I used to agree with your opinion on changing calipers in pairs. But when I had a sticky caliper my mechanic (over 30 years in the business) convinced me to only replace the bad caliper and it worked like a charm. So, now I am of the opinion that just one side can be replaced without being a problem. Of course, you must replace the bad caliper, the rotor and the pads on the one side.
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Old 12-26-2011, 09:34 AM   #10
Viktimize
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Originally Posted by MJLavelle View Post
It sounds most like the piston is not floating on the two guide pins. The actual piston itself does not get lubes, except with brake fluid, as it moves in and out. But the two pins the caliper floats on can get gummed up with dirt and old grease, and the caliper does not move in and out properly. It can get cocked to one side, and stick there, and cause the problem you are seeing. Just breaking it loose and moving it in and out a few times may clear the issue, but if you can pull the caliper off, and get some new caliper grease on there, it should work fine. This is the most common problem encountered. There could be other issues, such as a piston that is not moving correctly, but it most likely is just some gummed up pins that the caliper slides on. If her father has some experience with cars, then he should be able to diagnose that, and fix it fairly easily. The guide pins are item #6 in the attached drawing. They are smooth, and protected by rubber boots. It is not the best representation, so you may want to look up a DIY for brake pad replacement, to get a better view. I hope I was able to post this in time to be helpful, but I think I may be a bit late. Good luck.*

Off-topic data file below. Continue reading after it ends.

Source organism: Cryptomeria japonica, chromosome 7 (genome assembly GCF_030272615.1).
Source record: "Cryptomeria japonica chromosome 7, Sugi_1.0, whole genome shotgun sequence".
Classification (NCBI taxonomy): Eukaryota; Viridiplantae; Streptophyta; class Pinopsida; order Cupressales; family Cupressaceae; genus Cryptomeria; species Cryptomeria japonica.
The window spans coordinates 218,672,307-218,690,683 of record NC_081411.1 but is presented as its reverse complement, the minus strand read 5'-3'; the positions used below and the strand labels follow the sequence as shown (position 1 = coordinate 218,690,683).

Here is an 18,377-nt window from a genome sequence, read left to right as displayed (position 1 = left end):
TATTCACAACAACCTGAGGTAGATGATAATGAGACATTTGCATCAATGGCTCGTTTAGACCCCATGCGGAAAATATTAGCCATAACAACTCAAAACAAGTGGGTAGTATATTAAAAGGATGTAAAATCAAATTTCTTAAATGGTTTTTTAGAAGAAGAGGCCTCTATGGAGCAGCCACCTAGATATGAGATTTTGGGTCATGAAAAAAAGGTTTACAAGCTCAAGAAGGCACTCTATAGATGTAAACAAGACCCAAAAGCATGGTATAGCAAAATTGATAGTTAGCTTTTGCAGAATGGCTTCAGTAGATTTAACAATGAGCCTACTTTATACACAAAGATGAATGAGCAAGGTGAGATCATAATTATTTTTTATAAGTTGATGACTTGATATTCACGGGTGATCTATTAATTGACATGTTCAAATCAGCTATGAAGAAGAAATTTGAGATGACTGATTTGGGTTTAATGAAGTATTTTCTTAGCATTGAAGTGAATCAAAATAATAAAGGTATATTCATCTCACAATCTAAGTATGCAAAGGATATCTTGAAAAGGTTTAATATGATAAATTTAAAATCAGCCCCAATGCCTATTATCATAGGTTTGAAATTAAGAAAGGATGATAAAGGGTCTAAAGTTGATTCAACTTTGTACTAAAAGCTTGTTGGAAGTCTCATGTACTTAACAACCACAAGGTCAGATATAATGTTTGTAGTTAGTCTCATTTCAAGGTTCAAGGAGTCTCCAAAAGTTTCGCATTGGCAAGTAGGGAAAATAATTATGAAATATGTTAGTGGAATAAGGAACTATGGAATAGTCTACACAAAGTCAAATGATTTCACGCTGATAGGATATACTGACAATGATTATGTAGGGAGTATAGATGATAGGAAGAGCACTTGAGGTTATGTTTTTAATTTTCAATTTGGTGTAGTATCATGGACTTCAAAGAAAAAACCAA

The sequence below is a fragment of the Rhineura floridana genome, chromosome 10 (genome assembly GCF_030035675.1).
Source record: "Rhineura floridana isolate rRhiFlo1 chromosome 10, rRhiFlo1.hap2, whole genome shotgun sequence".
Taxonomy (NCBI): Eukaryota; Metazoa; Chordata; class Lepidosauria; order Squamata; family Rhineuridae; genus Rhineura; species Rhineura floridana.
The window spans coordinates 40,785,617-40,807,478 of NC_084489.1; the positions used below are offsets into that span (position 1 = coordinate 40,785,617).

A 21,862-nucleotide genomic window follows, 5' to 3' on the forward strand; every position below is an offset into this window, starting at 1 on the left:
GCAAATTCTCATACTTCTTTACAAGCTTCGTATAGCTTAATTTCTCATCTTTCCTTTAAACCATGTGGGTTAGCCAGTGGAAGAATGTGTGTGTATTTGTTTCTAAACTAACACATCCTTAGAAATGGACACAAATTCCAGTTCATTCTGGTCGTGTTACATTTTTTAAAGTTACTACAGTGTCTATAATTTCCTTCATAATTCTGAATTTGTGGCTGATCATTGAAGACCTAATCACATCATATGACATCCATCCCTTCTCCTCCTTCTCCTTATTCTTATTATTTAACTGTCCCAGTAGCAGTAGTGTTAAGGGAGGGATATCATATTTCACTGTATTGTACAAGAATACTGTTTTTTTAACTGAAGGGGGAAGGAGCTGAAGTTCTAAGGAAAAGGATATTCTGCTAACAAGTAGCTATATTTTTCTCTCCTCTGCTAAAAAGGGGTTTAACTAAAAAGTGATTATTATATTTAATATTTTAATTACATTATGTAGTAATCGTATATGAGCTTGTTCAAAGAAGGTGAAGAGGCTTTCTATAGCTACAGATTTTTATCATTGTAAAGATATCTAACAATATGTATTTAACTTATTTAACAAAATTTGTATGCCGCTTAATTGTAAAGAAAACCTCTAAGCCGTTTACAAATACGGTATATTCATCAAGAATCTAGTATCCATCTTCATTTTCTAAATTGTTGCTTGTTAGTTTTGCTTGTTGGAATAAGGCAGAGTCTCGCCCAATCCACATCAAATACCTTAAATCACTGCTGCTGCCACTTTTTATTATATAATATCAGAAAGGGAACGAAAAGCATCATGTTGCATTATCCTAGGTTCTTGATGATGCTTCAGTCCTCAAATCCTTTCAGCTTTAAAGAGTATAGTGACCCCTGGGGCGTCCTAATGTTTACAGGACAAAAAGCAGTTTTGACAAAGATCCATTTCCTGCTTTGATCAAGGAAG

Thanks for taking the time to post. I am crossing my fingers that it is just gummed up guide pins. I know how the braking system works, my train of thought is not that the piston is requiring lube. But if the piston is sticking some lube around the bore may help it to stay free long enough that the car can make it home.

I will be going over the brakes pretty throughly once it gets back home, I've already done a nice clean up and overhaul on my 325i. I just haven't had time to do it on the xi since I bought it, and the PO said they had just done front brakes before selling. Just goes to show you can't trust anybodies workmanship but your own.
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Old 12-26-2011, 09:40 AM   #11
Viktimize
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I used to agree with your opinion on changing calipers in pairs. But when I had a sticky caliper my mechanic (over 30 years in the business) convinced me to only replace the bad caliper and it worked like a charm. So, now I am of the opinion that just one side can be replaced without being a problem. Of course, you must replace the bad caliper, the rotor and the pads on the one side.